First, there is no clinical application. Rather than a CONDOM, which costs nothing, works immediately, is everywhere, works for everyone, has no side effects, and prevents every STD up to and including pregnancy itself by almost 100%, I’m supposed to sagely ponder rubbing female hormones on my penis to “toughen it up” by “15%” which might increase my resistance to HIV a week later? And this is suggested as viable solution for AIDS control in countries with pervasive cultural taboos about the penis? Total, absolute bullshit.
Second, the sample size of this study is: TWO. Yes, two. Ok, eight if you include the foreskin donors. And the study only tested keratin coverage and presented some untested hypotheses regarding a couple tangential studies as conclusions regarding HIV prevention.
But good news for readers, because I’m awarding a Think Gene coffee mug to the first reader who forwards me a spam email hawking topical oestrogen as an “all natural” penis cream to “u last longr.”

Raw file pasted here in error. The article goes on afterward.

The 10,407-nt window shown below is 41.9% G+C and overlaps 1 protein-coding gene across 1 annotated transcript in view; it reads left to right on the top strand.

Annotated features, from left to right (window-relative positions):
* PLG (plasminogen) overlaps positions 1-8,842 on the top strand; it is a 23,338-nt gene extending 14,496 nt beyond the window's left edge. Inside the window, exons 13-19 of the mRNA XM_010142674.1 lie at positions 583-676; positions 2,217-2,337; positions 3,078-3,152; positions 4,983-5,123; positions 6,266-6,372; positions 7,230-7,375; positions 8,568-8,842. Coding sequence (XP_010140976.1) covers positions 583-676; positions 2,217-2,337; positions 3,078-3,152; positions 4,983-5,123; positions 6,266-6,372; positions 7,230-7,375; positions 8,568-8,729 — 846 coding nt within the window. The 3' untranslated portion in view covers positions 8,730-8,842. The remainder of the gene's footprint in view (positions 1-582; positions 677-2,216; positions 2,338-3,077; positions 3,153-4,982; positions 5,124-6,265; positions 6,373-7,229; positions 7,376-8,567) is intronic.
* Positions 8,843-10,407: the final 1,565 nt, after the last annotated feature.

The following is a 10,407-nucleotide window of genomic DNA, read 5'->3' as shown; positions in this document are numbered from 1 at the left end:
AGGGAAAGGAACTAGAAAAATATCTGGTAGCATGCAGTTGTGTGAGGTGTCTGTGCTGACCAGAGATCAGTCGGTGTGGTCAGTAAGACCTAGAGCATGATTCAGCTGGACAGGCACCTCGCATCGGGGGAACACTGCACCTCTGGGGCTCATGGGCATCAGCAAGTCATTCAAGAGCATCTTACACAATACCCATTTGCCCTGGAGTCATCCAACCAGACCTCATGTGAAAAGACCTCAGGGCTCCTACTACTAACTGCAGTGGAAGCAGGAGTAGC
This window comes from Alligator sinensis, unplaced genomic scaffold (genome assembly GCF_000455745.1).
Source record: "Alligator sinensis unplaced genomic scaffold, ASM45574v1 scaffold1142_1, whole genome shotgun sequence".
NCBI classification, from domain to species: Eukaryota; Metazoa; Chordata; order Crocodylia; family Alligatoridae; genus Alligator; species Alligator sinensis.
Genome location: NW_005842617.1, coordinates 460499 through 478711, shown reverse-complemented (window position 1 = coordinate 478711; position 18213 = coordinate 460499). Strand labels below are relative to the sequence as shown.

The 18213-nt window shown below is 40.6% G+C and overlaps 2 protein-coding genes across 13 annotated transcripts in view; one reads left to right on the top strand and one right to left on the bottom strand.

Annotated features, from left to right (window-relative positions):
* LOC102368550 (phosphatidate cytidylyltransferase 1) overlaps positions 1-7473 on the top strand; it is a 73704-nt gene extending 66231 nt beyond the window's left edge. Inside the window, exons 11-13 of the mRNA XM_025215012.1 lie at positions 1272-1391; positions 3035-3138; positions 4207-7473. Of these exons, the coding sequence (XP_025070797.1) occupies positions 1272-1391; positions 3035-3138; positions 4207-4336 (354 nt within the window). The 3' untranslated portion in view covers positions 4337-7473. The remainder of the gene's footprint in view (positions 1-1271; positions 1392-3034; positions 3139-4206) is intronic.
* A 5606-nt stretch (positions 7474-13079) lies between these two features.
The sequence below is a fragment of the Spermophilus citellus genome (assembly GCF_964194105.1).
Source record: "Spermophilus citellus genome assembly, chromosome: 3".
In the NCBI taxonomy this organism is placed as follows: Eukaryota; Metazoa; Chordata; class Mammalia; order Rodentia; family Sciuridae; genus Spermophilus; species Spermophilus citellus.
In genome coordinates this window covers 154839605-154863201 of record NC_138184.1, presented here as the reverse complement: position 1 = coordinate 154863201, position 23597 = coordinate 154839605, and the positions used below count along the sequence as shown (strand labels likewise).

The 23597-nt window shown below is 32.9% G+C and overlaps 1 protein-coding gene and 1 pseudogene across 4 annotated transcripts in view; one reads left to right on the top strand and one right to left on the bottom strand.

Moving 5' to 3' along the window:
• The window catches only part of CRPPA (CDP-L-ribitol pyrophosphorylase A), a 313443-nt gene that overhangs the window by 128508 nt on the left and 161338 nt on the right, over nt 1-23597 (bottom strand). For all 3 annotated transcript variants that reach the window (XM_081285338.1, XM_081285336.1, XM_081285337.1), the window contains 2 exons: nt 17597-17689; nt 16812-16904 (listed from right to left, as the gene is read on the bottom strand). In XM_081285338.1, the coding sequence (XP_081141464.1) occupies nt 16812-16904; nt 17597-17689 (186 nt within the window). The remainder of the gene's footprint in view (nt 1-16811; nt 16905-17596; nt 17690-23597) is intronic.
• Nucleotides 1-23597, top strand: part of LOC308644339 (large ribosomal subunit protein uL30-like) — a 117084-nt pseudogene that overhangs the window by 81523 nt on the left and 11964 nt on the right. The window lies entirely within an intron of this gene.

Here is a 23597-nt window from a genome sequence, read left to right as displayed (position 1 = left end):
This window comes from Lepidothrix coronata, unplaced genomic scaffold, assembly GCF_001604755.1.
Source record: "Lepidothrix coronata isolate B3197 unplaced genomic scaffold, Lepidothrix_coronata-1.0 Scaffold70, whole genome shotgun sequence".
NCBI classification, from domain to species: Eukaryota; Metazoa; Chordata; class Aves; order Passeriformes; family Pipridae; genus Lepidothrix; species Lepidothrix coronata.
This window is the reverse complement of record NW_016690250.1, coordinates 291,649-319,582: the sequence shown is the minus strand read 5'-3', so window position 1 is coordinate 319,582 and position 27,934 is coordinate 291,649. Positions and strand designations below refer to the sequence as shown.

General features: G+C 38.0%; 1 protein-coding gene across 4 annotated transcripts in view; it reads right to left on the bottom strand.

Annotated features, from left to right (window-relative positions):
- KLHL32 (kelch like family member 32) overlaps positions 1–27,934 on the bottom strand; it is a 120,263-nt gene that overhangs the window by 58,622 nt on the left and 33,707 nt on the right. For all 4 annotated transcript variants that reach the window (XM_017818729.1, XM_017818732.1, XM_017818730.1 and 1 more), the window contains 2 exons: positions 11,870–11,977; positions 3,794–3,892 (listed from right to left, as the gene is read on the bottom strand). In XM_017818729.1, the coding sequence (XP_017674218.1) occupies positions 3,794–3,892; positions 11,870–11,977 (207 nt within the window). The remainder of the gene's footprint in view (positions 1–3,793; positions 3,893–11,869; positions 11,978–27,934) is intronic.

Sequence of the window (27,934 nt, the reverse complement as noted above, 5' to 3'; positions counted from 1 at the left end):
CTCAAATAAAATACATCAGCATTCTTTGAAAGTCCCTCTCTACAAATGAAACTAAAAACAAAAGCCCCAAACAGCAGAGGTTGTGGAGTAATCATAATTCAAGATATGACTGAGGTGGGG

The study to be published in PLoS ONE journal today reveals that application of estrogen to the human penis increased the thickness of the natural keratin layer on the skin, which could prevent HIV from infecting the male.
The epithelium of the human penis is richly supplied with estrogen receptors suggesting it could respond to topical estrogen.
Dr Andrew Pask from the Department of Zoology at the University of Melbourne analyzed the tissue samples from 12 foreskins and made the discovery.
“This suggested that estrogen could induce a thickening of the keratin layer of the foreskin epidermis in the same way as it acts in the vagina,” said Dr Pask.
“Keratin on our skin acts a barrier to viral infection. We hope to be able to enhance this protection with the use of a naturally occurring, weak estrogen,” said Professor Roger Short of the Faculty of Medicine, Dentistry and Health Sciences who lead the research.
To confirm its effect, topical estrogen was applied to the human foreskin for a two week trial. This resulted in a rapid and substantial increase in keratin thickness.